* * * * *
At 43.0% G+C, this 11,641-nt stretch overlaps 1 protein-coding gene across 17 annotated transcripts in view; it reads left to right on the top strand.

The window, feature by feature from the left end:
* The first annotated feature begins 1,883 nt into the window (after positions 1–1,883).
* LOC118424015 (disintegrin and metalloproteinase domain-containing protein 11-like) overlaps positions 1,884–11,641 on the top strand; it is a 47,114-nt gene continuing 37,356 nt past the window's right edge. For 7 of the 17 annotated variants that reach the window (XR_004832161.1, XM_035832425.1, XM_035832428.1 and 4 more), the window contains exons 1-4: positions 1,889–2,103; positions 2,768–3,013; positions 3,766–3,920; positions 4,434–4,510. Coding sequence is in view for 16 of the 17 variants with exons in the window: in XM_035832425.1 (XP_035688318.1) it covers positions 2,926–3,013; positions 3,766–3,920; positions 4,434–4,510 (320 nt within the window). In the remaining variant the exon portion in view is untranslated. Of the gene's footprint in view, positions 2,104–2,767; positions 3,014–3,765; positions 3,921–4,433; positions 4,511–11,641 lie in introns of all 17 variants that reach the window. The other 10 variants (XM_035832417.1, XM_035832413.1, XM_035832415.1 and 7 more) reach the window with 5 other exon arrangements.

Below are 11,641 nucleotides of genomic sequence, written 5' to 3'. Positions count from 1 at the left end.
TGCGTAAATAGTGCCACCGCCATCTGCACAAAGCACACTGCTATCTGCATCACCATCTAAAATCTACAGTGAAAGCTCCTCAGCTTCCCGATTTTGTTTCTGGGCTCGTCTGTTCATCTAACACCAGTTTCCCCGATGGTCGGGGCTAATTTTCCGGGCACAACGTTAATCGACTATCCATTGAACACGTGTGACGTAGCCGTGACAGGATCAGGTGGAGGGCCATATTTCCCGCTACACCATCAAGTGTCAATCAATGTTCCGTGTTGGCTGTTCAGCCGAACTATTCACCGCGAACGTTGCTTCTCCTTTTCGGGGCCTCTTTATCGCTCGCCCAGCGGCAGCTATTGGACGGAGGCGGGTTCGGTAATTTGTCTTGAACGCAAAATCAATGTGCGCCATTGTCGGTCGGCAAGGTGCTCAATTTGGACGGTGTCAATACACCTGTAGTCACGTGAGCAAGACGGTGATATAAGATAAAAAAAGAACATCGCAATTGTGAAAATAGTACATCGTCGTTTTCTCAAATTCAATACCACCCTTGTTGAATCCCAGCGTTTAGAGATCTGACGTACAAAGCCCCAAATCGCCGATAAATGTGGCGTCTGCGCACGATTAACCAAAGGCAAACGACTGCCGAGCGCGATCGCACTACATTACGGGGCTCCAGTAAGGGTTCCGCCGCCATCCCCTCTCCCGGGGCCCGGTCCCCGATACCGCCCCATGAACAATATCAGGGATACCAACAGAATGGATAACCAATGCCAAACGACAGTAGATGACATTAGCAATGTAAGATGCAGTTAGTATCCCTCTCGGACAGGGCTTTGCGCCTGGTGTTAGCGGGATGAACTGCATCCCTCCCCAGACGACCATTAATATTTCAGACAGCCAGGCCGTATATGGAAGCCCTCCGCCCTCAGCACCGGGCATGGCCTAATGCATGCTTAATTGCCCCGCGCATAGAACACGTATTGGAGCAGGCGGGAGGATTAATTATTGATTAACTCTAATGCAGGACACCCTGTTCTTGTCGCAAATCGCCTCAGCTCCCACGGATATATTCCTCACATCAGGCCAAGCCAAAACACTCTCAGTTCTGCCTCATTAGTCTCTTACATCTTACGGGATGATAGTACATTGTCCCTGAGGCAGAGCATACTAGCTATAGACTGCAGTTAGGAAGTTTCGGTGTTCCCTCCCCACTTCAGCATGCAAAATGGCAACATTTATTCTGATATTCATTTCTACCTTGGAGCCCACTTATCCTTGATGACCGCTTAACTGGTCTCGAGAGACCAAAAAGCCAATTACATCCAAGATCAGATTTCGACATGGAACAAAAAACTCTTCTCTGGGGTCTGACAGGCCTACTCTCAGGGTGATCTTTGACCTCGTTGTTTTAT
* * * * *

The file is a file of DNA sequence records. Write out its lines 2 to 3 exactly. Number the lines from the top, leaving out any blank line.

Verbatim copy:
The window, feature by feature from the left end:
* The first annotated feature begins 1,883 nt into the window (after positions 1–1,883).